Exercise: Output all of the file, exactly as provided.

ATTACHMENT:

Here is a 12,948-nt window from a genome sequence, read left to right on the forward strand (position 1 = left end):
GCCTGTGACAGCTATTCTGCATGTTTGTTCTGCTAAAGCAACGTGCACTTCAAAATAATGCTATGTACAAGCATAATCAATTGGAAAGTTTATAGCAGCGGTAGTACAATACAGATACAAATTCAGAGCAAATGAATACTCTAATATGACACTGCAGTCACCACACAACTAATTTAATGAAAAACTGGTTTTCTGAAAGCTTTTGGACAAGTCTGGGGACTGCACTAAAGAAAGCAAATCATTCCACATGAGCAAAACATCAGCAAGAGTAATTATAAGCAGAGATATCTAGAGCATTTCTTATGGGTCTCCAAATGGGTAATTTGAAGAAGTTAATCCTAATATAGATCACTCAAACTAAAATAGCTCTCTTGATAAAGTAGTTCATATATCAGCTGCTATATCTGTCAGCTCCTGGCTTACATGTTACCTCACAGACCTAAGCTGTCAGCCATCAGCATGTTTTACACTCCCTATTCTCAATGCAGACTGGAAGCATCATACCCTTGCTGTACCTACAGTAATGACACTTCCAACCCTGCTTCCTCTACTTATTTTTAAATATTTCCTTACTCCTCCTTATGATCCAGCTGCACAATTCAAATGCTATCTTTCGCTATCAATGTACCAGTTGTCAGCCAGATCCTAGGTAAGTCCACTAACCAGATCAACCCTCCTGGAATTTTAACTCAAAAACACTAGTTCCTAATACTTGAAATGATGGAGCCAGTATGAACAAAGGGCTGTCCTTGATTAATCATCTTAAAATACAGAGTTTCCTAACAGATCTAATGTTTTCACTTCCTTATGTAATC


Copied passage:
Here is a 12,948-nt window from a genome sequence, read left to right on the forward strand (position 1 = left end):
GCCTGTGACAGCTATTCTGCATGTTTGTTCTGCTAAAGCAACGTGCACTTCAAAATAATGCTATGTACAAGCATAATCAATTGGAAAGTTTATAGCAGCGGTAGTACAATACAGATACAAATTCAGAGCAAATGAATACTCTAATATGACACTGCAGTCACCACACAACTAATTTAATGAAAAACTGGTTTTCTGAAAGCTTTTGGACAAGTCTGGGGACTGCACTAAAGAAAGCAAATCATTCCACATGAGCAAAACATCAGCAAGAGTAATTATAAGCAGAGATATCTAGAGCATTTCTTATGGGTCTCCAAATGGGTAATTTGAAGAAGTTAATCCTAATATAGATCACTCAAACTAAAATAGCTCTCTTGATAAAGTAGTTCATATATCAGCTGCTATATCTGTCAGCTCCTGGCTTACATGTTACCTCACAGACCTAAGCTGTCAGCCATCAGCATGTTTTACACTCCCTATTCTCAATGCAGACTGGAAGCATCATACCCTTGCTGTACCTACAGTAATGACACTTCCAACCCTGCTTCCTCTACTTATTTTTAAATATTTCCTTACTCCTCCTTATGATCCAGCTGCACAATTCAAATGCTATCTTTCGCTATCAATGTACCAGTTGTCAGCCAGATCCTAGGTAAGTCCACTAACCAGATCAACCCTCCTGGAATTTTAACTCAAAAACACTAGTTCCTAATACTTGAAATGATGGAGCCAGTATGAACAAAGGGCTGTCCTTGATTAATCATCTTAAAATACAGAGTTTCCTAACAGATCTAATGTTTTCACTTCCTTATGTAATC